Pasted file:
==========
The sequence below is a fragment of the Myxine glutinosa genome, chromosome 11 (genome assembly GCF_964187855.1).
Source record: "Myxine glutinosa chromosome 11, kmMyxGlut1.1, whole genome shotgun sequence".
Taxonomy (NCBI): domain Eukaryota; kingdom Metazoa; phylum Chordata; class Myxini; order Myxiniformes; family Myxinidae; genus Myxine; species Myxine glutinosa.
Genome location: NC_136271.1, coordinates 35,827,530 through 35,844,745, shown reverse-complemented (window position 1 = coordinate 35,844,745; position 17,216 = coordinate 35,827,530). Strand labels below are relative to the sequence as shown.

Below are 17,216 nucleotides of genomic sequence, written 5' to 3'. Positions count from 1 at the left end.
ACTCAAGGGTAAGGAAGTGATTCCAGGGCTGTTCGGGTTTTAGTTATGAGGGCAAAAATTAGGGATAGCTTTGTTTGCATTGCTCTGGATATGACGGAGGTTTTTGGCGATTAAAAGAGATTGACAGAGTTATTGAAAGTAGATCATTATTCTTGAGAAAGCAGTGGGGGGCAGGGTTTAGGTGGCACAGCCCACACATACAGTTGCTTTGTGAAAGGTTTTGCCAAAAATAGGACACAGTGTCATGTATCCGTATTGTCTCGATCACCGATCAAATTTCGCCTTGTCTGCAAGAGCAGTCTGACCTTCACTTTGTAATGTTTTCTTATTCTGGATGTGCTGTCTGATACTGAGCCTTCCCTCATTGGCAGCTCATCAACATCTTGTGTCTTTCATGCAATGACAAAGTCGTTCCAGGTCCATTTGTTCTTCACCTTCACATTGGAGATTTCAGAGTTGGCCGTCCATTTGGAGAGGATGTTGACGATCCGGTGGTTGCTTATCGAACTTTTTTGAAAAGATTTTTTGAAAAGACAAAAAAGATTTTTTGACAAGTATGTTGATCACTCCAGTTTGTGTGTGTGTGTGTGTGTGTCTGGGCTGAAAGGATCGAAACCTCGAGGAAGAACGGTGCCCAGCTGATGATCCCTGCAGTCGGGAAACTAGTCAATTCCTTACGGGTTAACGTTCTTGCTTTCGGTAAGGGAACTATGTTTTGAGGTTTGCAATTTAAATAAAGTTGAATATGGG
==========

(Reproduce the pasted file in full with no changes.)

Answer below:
The sequence below is a fragment of the Myxine glutinosa genome, chromosome 11 (genome assembly GCF_964187855.1).
Source record: "Myxine glutinosa chromosome 11, kmMyxGlut1.1, whole genome shotgun sequence".
Taxonomy (NCBI): domain Eukaryota; kingdom Metazoa; phylum Chordata; class Myxini; order Myxiniformes; family Myxinidae; genus Myxine; species Myxine glutinosa.
Genome location: NC_136271.1, coordinates 35,827,530 through 35,844,745, shown reverse-complemented (window position 1 = coordinate 35,844,745; position 17,216 = coordinate 35,827,530). Strand labels below are relative to the sequence as shown.

Below are 17,216 nucleotides of genomic sequence, written 5' to 3'. Positions count from 1 at the left end.
ACTCAAGGGTAAGGAAGTGATTCCAGGGCTGTTCGGGTTTTAGTTATGAGGGCAAAAATTAGGGATAGCTTTGTTTGCATTGCTCTGGATATGACGGAGGTTTTTGGCGATTAAAAGAGATTGACAGAGTTATTGAAAGTAGATCATTATTCTTGAGAAAGCAGTGGGGGGCAGGGTTTAGGTGGCACAGCCCACACATACAGTTGCTTTGTGAAAGGTTTTGCCAAAAATAGGACACAGTGTCATGTATCCGTATTGTCTCGATCACCGATCAAATTTCGCCTTGTCTGCAAGAGCAGTCTGACCTTCACTTTGTAATGTTTTCTTATTCTGGATGTGCTGTCTGATACTGAGCCTTCCCTCATTGGCAGCTCATCAACATCTTGTGTCTTTCATGCAATGACAAAGTCGTTCCAGGTCCATTTGTTCTTCACCTTCACATTGGAGATTTCAGAGTTGGCCGTCCATTTGGAGAGGATGTTGACGATCCGGTGGTTGCTTATCGAACTTTTTTGAAAAGATTTTTTGAAAAGACAAAAAAGATTTTTTGACAAGTATGTTGATCACTCCAGTTTGTGTGTGTGTGTGTGTGTGTCTGGGCTGAAAGGATCGAAACCTCGAGGAAGAACGGTGCCCAGCTGATGATCCCTGCAGTCGGGAAACTAGTCAATTCCTTACGGGTTAACGTTCTTGCTTTCGGTAAGGGAACTATGTTTTGAGGTTTGCAATTTAAATAAAGTTGAATATGGG